- The Washington Times - Monday, May 17, 2010


TEHRAN (AP) — Iran agreed Monday to a key big power demand, saying it was ready to ship much of its low-enriched uranium abroad — but immediately rolled out a new obstacle to compromise on its nuclear program by insisting it would continue enriching to higher levels.

Tehran’s decision to agree to export a large amount of its low-enriched uranium to Turkey after refusing to let it leave the country for more than half a year appeared to be an attempt to stave off a new set of looming U.N. sanctions — a doubtful endeavor, judging by initial reactions from Western nations spearheading attempts to deal with Iran’s nuclear defiance.

In Washington, the White House showed deep skepticism about the deal, saying it has the chance to be “positive step” but warning that the deal still allows Iran to keep enriching uranium toward the pursuit of a nuclear weapon.

“Given Iran’s repeated failure to live up to its own commitments, and the need to address fundamental issues related to Iran’s nuclear program, the United States and international community continue to have serious concerns,” White House press secretary Robert Gibbs said in a written statement to the media.

In a deal struck with Turkey and Brazil, Iran said it would export much of its low-enriched uranium to Turkey. In return, Iran would get fuel rods of medium-enriched uranium to use in a Tehran medical research reactor. The move was seen as an attempt by Iran to prevent a looming round of United Nations sanctions.

But the nations leading the charge for more punitive action against Iran over its nuclear defiance, including the U.S., were hardly swayed.

Mr. Gibbs said that Iran still must make clear that its nuclear program is intended only for peaceful purposes “or face consequences, including sanctions.”

The U.N. has already imposed three rounds of financial sanctions on Iran for its refusal to suspend uranium enrichment. The process is key to concerns over its program, because it can produce either low-enriched uranium needed to fuel a nuclear reactor or the highly enriched uranium needed to build a warhead.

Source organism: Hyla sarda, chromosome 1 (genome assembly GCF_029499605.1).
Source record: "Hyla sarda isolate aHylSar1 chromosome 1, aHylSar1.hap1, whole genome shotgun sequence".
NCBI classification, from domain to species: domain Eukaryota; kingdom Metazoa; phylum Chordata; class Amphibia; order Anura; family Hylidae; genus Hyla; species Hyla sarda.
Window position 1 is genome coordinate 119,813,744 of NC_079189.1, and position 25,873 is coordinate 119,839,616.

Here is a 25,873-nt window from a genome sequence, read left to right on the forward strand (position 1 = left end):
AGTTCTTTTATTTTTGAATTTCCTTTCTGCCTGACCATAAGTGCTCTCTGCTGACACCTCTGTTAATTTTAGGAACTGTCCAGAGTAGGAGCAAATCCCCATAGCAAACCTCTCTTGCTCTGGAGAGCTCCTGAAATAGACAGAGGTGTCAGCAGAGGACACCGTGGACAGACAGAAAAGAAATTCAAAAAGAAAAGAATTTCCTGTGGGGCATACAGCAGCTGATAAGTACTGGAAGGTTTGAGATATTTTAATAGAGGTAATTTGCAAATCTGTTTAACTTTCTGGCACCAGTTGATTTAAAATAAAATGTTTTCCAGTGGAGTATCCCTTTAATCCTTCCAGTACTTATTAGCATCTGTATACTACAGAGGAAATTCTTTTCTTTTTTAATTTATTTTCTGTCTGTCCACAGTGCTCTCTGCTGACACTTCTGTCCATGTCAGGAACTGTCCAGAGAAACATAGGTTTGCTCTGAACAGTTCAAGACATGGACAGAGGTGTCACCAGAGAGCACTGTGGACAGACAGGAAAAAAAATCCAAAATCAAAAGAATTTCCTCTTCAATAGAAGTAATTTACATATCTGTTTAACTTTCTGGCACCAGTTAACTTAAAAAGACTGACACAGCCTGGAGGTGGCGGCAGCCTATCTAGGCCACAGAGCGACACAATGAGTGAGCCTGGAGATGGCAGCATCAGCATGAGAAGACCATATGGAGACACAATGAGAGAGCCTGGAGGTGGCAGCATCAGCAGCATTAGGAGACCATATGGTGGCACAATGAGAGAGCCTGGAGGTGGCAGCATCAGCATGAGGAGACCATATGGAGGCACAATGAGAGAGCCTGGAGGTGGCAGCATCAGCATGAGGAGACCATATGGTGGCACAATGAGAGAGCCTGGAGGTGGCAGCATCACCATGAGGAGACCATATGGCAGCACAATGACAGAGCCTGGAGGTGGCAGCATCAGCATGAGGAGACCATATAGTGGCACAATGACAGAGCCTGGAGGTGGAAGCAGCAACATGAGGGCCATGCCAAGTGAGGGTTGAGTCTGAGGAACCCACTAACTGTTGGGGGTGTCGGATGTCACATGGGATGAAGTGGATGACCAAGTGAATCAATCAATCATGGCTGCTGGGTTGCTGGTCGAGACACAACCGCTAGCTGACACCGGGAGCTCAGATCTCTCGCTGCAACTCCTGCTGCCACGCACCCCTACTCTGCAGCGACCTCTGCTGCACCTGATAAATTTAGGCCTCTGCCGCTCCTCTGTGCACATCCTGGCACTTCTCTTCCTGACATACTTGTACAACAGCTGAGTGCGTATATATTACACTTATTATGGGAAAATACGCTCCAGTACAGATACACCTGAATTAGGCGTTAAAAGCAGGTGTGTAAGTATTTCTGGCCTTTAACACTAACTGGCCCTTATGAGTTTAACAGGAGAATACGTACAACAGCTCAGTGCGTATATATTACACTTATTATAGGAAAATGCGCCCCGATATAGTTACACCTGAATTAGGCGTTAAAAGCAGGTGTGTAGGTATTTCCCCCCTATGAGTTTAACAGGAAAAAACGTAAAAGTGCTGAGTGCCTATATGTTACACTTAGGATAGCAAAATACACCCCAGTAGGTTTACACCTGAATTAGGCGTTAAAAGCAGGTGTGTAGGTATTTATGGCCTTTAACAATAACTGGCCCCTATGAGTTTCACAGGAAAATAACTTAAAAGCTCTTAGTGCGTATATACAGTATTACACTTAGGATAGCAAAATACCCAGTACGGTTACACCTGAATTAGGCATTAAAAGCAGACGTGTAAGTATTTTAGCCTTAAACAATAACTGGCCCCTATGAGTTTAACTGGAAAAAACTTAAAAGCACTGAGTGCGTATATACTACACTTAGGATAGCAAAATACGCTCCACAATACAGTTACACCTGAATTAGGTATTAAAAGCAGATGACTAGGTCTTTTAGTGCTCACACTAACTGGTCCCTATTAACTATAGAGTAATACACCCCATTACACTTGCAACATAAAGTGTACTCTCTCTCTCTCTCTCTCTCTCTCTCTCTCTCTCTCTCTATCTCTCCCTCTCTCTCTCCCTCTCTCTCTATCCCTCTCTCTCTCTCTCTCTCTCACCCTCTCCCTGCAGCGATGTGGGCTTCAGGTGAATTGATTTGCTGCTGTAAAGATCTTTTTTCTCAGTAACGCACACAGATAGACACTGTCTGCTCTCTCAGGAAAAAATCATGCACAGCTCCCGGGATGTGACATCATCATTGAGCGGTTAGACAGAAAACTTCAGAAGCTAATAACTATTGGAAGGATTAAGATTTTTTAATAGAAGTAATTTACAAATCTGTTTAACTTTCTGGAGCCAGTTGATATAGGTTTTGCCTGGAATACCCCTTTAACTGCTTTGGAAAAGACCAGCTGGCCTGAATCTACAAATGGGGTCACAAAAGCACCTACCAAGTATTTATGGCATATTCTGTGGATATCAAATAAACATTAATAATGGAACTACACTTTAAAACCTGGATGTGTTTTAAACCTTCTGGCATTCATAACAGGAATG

Iran’s decision to continue its program to enrich uranium to near 20 percent is a direct violation of existing U.N. Security Council resolutions, Mr. Gibbs said.

The White House spokesman added that the declaration issued out of Tehran is also vague about Iran’s willingness to meet as promised with the set of countries working to resolve the nuclear standoff — the U.S, China, France, Russia, Britain and Germany.

An original U.N. proposal called for the Iranian uranium stockpile to be sent to Russia to be further enriched to 20 percent, then turned into fuel rods to power a Tehran medical research reactor that produces isotopes for cancer treatment. The material returned to Iran as rods cannot be processed beyond its lower, safer levels.

Britain’s government said it was awaiting confirmation of the reports on the deal.

“Our position on Iran is unchanged at the present time,” Steve Field, Prime Minister David Cameron’s spokesman, told reporters. “Iran has an obligation to reassure the international community, and until it does so, we will continue to work with our international partners on a sanctions resolution in the United Nations Security Council.”

German government spokesman Christoph Steegmans noted that the question remains whether Iran suspends enrichment of nuclear material at home, apparently alluding to Tehran’s decision to continue higher enrichment activities.

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